A construction project can be a complicated, frustrating, and costly process with a complicated construction contract. In addition to the headaches of dealing with contractors and building inspectors, owners must also be wary of Florida’s complicated lien law, Chapter 713, Florida Statutes, which provides subcontractors and material suppliers with the ability to record a lien against the owner’s property if they are not paid. If the lien is timely recorded in the public records, the lienor can file a lawsuit to foreclose the lien so long as the lawsuit is filed within one year. In addition, the prevailing party in a Chapter 713 lawsuit is entitled to recover its attorneys’ fees.
In order to avoid Chapter 713 exposure, owners should ensure that their general contractor is making regular payments to its subcontractors and materials suppliers. In addition, owners should look out for “Notices to Owner” from subcontractors or material suppliers that do not have direct contracts with the owner. These third parties must serve a “Notice to Owner” before recording their liens, and if they fail to within 45 days of commencing their work, their lien rights are extinguished. Upon receipt of a Notice to Owner, the owner should immediately contact the general contractor or project manager to assess the situation, and should also consult legal counsel.
If a lien is recorded against the property, there are several procedures available to owners to protect their rights. The owner can serve a demand for a “Sworn Statement of Account” under section 713.16, which requires the lienor to respond within 30 days setting forth the specific work/materials furnished, and an updated amount of what is owed. If the lienor fails to respond within 30 days, its lien rights are extinguished. The Sworn Statement will enable the owner to verify that the amounts claimed are for items actually completed at the project. If the lienor includes amounts for work that was not provided, the owner will have a “Fraudulent Lien” claim against the lienor, and the owner can pursue punitive damages.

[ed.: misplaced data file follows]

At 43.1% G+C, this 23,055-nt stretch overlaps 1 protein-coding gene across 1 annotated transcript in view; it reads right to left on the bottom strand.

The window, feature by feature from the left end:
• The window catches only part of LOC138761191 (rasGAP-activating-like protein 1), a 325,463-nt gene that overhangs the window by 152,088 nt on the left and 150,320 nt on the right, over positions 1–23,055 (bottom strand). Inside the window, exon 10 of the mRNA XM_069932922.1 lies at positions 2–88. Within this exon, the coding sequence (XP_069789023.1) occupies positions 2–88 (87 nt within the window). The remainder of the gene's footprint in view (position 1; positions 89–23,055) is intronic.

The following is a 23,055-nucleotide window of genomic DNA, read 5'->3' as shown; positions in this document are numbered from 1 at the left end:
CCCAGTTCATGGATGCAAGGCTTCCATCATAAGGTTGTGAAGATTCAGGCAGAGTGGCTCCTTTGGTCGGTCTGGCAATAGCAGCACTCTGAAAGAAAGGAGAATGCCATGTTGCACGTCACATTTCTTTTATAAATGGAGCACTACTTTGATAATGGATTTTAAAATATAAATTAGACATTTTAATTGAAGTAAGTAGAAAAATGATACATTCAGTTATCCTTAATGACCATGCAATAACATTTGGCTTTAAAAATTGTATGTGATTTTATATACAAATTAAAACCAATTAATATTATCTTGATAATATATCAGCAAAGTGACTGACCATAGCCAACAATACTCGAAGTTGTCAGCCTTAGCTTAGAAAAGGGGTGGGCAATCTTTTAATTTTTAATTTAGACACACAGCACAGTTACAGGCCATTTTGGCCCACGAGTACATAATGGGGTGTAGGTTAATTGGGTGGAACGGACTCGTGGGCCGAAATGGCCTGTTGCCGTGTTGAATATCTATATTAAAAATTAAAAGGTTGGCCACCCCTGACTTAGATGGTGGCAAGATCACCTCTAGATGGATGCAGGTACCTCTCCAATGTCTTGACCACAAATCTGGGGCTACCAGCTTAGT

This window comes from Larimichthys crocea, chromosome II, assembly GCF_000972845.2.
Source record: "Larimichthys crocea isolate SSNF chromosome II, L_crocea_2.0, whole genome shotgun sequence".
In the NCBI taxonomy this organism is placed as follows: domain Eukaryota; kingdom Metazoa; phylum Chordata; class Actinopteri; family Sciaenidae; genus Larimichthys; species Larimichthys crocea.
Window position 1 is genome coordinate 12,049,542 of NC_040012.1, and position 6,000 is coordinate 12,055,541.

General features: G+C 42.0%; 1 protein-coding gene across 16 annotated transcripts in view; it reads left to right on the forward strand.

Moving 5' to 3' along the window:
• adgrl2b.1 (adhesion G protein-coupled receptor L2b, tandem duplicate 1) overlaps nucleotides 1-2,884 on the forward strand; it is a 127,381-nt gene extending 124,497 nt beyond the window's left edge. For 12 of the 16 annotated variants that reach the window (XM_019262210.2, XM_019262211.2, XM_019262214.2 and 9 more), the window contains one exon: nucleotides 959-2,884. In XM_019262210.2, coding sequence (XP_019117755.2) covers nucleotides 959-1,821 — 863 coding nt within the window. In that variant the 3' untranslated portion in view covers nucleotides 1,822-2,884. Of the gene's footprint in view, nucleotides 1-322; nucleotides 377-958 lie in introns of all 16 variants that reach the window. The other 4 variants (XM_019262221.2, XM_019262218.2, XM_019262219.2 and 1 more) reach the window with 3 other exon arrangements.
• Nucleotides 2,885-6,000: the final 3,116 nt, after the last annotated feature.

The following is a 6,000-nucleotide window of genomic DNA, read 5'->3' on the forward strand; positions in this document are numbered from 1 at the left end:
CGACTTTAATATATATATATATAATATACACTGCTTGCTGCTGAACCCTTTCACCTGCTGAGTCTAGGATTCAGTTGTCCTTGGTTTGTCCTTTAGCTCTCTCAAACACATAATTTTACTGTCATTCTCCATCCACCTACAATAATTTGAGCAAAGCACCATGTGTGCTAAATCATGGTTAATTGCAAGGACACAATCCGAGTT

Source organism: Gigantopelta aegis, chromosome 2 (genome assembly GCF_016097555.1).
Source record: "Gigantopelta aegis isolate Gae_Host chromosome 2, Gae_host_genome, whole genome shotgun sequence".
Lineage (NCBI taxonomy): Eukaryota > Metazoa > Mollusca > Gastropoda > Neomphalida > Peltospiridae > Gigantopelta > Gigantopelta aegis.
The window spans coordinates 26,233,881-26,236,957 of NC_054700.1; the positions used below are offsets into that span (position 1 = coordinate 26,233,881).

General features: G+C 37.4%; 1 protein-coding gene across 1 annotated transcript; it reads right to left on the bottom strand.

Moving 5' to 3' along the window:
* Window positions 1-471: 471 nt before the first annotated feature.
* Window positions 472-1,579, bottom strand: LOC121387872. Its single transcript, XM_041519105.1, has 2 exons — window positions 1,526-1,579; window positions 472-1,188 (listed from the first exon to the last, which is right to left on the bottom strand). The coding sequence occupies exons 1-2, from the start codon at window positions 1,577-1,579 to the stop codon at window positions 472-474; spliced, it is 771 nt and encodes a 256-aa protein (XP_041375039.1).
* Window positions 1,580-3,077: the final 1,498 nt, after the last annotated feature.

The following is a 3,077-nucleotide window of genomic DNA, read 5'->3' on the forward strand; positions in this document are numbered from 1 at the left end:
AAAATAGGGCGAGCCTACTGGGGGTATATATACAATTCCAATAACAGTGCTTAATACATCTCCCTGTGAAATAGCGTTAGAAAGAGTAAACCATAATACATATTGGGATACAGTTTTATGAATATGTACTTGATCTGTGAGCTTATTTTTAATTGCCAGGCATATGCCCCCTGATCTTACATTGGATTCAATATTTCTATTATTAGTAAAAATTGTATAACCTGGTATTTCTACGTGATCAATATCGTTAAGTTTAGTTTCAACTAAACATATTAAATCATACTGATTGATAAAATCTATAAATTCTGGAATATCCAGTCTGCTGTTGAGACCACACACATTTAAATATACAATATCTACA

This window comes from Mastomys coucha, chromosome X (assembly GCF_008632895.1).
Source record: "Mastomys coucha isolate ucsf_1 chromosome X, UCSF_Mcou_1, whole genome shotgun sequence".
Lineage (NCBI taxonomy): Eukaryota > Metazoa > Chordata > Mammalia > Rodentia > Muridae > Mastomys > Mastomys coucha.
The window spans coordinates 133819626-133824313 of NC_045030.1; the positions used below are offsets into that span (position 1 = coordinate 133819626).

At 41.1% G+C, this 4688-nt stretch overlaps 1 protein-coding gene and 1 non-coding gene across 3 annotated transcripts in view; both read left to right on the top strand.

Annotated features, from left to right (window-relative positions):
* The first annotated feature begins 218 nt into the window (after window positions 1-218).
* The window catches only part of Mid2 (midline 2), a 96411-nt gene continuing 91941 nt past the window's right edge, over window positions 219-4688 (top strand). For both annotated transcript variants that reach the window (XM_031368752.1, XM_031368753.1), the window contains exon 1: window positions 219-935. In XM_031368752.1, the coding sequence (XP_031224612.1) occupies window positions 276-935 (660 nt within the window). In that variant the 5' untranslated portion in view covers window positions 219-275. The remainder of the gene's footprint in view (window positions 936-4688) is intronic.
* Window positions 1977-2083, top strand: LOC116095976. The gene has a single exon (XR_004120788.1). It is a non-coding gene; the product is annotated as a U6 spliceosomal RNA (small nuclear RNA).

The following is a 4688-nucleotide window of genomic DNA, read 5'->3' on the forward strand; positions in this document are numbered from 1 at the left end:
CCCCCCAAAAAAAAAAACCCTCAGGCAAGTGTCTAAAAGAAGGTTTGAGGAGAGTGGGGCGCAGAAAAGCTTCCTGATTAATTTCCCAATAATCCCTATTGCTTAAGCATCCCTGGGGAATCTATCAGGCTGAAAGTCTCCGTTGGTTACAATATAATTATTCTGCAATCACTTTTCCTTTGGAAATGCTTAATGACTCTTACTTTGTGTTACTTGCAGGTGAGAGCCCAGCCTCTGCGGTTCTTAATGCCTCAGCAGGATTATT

Alternatively, the owner can shorten the amount of time the lienor has to file its lawsuit by recording a “Notice of Contest of Lien” under section 713.22, and mailing it to the lienor. Upon receipt, the lienor has 60 days from the time the notice is received to file its lawsuit. If the lienor fails to file the lawsuit within that time-frame, it will lose its lien rights. Alternatively, the owner can file a “Complaint for Order to Show Cause” with the Court under section 713.21, requiring the lienor to show cause within 20 days why its lien should not be vacated and cancelled. If the lienor fails to show cause or fails to commence its lawsuit against the owner within 20 days, the Court will enter an order cancelling the lien.
These are simply a few considerations for homeowners to take into account; however, you should consult with experienced Miami construction law attorneys before, during, and after a construction project to ensure that your rights are protected.
About the Author
Jacob A. Epstein concentrates his practice in the areas of business litigation, condominium and community association law, construction law, and real estate litigation. Mr. Epstein received his Juris Doctor from the University of Miami School of Law in 2015, graduating magna cum laude.